'We're Not Giving Up on Crimea,' US Defense Official Says

March 02,2016

Nearly two years after Russia’s annexation of Crimea, the territory remains under Russian control, and in the eastern part of Ukraine there has been an uptick in the fighting. VOA Pentagon correspondent Carla Babb discussed the issue with Michael Carpenter, deputy assistant secretary of defense with responsibilities for Russia, Ukraine and Eurasia.

VOA: Let's start with the European Reassurance Initiative. This was started in June of 2014, a few months after the annexation of Crimea. Now that budget has increased a lot — it's at, I think, $3.4 billion. Has this been effective to deter Russian aggression?

Carpenter: Well, I think the ERI, especially the increase, the quadrupling to $3.4 billion in fiscal year '17, is a testament to how seriously we take the threat from the East. And this is an investment in setting the conditions for effective deterrence and defense of our NATO allies, especially those on the eastern flank of the alliance. It'll involve a variety of different things, including an augmented rotational force posture in Europe, prepositioning of equipment, additional exercises, increasing readiness of our NATO forces as well as infrastructure investments, but the bottom line is this testifies to how seriously the United States takes the threat from the East for our NATO allies.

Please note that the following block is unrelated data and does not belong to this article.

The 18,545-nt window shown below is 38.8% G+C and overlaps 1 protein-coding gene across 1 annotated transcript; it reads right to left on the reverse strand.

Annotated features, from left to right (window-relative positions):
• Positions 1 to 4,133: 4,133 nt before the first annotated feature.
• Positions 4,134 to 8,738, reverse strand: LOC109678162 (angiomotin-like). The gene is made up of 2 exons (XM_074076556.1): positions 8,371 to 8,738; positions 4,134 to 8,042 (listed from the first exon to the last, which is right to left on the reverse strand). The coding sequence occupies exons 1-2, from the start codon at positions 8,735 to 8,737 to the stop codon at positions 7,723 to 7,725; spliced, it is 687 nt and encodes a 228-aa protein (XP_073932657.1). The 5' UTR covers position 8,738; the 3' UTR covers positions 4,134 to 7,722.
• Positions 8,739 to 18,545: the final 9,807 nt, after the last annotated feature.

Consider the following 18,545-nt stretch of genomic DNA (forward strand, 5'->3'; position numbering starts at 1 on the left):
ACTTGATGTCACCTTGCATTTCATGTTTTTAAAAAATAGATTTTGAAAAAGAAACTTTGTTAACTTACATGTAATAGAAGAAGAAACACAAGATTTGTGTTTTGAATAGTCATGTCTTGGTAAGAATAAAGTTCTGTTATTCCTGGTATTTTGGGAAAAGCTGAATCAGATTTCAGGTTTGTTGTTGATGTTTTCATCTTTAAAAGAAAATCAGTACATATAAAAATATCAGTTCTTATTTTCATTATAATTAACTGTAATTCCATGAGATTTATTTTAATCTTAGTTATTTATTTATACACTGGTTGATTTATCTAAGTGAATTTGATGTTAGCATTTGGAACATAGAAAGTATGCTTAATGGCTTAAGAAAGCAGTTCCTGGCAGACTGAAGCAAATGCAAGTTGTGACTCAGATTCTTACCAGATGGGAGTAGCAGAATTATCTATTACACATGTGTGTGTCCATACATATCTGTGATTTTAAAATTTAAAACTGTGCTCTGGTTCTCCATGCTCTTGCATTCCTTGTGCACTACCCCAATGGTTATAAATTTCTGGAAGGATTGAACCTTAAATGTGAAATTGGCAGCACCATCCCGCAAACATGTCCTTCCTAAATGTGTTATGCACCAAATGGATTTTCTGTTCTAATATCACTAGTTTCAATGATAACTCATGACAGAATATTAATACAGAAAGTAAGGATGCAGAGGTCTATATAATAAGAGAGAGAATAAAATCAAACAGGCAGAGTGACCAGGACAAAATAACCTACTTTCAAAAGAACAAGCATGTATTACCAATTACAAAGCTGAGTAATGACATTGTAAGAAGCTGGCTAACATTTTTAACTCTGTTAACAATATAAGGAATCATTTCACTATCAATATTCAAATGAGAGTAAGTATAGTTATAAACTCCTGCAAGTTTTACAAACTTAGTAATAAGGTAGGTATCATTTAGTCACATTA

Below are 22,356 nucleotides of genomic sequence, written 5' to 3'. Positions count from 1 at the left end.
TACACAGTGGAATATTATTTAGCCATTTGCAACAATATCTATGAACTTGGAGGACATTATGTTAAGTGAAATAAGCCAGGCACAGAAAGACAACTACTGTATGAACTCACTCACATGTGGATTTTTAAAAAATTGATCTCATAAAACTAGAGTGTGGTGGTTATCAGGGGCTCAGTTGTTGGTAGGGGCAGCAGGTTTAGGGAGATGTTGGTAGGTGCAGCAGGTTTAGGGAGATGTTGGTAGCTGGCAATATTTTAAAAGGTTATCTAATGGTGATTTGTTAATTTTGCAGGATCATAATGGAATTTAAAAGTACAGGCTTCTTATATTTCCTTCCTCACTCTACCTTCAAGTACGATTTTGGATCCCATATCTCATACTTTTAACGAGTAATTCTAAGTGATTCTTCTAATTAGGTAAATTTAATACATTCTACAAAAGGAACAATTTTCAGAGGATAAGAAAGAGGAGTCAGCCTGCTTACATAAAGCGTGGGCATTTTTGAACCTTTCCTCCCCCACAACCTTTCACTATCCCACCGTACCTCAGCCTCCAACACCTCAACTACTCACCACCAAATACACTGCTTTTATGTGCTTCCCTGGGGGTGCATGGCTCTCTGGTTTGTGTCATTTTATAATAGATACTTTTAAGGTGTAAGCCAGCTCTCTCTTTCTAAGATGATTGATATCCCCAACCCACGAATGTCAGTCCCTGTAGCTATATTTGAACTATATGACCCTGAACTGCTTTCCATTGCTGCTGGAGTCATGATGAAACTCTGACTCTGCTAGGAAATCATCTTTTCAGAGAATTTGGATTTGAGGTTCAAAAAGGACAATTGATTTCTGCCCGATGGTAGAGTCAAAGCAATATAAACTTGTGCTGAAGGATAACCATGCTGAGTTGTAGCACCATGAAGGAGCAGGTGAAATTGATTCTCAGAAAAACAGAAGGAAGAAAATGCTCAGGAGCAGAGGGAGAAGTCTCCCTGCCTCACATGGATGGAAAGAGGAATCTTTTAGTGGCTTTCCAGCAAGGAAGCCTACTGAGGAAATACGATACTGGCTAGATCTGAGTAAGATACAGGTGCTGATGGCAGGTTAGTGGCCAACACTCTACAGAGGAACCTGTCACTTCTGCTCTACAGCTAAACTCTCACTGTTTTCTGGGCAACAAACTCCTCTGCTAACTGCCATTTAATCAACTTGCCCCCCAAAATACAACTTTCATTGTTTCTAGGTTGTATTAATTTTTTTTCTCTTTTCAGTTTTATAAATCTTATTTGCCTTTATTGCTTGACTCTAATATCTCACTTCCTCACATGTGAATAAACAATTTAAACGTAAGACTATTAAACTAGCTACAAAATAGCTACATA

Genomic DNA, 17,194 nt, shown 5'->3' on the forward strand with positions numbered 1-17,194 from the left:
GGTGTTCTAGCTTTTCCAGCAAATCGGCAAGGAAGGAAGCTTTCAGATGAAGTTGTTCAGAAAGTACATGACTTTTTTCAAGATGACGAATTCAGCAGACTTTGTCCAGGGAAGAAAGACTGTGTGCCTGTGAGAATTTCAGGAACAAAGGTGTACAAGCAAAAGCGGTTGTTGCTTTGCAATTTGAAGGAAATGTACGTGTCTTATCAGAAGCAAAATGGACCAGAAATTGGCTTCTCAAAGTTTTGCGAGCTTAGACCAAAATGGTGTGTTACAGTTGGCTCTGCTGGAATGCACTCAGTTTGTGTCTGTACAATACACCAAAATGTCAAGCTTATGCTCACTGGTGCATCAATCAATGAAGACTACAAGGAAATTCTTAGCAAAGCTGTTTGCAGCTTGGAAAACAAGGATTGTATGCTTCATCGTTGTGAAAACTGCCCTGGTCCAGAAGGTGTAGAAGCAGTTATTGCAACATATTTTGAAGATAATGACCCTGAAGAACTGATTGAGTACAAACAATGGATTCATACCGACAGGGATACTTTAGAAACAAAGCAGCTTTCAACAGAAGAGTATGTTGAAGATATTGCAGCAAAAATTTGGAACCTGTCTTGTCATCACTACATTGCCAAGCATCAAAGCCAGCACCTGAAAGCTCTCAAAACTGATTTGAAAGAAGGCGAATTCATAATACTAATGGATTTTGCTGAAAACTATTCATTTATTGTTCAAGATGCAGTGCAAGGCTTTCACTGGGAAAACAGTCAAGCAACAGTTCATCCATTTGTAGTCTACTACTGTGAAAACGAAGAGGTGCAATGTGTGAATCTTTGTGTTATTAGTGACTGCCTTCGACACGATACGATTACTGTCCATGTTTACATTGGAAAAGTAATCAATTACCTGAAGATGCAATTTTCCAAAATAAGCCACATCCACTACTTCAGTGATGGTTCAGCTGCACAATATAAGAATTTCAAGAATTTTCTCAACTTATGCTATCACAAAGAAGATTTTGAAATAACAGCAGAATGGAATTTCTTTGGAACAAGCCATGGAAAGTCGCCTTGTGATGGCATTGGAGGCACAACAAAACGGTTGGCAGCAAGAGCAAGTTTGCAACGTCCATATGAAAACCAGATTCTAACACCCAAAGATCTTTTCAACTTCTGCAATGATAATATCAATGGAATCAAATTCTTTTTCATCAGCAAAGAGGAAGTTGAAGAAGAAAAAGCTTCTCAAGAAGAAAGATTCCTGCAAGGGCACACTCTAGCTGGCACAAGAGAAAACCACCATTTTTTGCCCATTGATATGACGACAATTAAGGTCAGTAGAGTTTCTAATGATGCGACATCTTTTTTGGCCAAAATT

VOA: What, specifically, out of all those things that you've mentioned, what do you feel has been the most effective?

Carpenter: It’s a multifaceted effort, and we're approaching this very much not only from a joint military perspective but, frankly, from a whole-of-government perspective. Because as we see some of the new hybrid toolkit that's being developed in Russia and elsewhere, it's incumbent for us and our allies to develop an appropriate response to that.